Perhaps health care reform is not quite dead but additional delays are likely to be fatal. I believe Yglesias is correct that the sudden collapse of support is a sign that many Democrats were not very enthusiastic about reform. Hence the lack of urgency and delays chronicled in this TPM timeline . Support for reform in general has always been greater than support for any specific reform proposal making it easy to underestimate how difficult it will be to pass a specific proposal.
What does it mean for an initiative to be bipartisan? In my view it means it has majority support from both parties. Perhaps this is too stringent but it should at least have substantial support in both parties. But this is not what the Democrats mean when they talk about bipartisan. They are not proposing true compromises that would be supported by a majority of Republicans, instead they just want to attract a small number of Republicans in order to put a Democratic initiative over the top. This might be a sensible strategy but it is not in my view a bipartisan strategy.
Felix Salmon asks why banks are reluctant to modify loans rather than foreclose and concludes:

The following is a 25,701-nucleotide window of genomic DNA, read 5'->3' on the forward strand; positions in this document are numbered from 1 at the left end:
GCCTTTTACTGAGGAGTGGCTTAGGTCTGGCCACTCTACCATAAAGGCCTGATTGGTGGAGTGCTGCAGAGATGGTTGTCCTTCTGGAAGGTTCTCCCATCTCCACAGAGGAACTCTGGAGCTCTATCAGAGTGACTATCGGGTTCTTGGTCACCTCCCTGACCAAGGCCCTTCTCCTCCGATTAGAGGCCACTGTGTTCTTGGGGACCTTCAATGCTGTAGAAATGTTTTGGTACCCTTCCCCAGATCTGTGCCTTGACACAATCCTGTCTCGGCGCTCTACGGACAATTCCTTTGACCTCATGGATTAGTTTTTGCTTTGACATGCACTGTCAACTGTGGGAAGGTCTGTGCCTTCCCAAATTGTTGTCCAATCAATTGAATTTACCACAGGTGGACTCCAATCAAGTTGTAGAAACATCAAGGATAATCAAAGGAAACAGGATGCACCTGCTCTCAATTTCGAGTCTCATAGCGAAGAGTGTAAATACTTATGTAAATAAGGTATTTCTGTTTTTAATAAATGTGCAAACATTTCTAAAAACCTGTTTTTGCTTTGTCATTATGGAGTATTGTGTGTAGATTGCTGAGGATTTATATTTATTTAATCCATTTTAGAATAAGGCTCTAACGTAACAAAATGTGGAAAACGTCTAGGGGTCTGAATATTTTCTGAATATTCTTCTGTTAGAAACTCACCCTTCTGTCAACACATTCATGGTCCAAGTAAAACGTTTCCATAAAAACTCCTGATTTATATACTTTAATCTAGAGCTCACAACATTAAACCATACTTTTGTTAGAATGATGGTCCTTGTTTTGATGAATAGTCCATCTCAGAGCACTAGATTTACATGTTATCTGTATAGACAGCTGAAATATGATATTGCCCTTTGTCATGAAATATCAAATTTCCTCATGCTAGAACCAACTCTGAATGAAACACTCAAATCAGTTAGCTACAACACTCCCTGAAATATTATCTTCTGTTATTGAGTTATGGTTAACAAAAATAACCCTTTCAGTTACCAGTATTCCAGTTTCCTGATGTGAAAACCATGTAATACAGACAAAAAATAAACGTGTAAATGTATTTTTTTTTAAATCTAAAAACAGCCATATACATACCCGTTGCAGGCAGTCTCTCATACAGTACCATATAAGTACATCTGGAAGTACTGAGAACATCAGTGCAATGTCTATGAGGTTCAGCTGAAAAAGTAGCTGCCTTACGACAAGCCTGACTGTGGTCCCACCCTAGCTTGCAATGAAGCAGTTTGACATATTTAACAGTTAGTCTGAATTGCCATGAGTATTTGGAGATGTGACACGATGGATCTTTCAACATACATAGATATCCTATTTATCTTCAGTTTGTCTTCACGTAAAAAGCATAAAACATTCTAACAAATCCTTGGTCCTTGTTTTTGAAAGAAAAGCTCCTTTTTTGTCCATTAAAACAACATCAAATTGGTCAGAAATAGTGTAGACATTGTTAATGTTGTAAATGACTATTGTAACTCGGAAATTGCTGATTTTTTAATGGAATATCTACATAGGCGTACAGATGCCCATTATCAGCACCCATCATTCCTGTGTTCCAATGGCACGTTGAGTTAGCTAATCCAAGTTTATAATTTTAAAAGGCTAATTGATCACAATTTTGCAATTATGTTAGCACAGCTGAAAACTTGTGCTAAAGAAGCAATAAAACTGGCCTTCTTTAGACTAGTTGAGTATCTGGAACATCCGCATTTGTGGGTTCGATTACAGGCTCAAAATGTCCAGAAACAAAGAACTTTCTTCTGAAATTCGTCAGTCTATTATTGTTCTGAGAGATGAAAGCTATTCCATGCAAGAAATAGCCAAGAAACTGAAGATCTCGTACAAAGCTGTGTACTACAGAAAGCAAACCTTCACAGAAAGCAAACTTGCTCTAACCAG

Why are the banks behaving like this? I think the obvious answer is the right one: they’re holding these loans on their books at much more than they’re really worth, and they can’t afford to take the write-downs which would accompany principal reductions of roughly the same magnitude as the decline in housing prices. This kind of head-in-the-sand behavior can only possibly work if housing prices suddenly rebound in the next couple of years, and that ain’t gonna happen.
The obvious alternative explanation is principal reductions generally are not in the banks best interest. Most people with underwater mortgages will not in fact default. So writing everyone down to market value is a loser for banks, the amount they may gain by avoiding foreclosures is outweighed by the losses on the mortgages that would have been paid in full.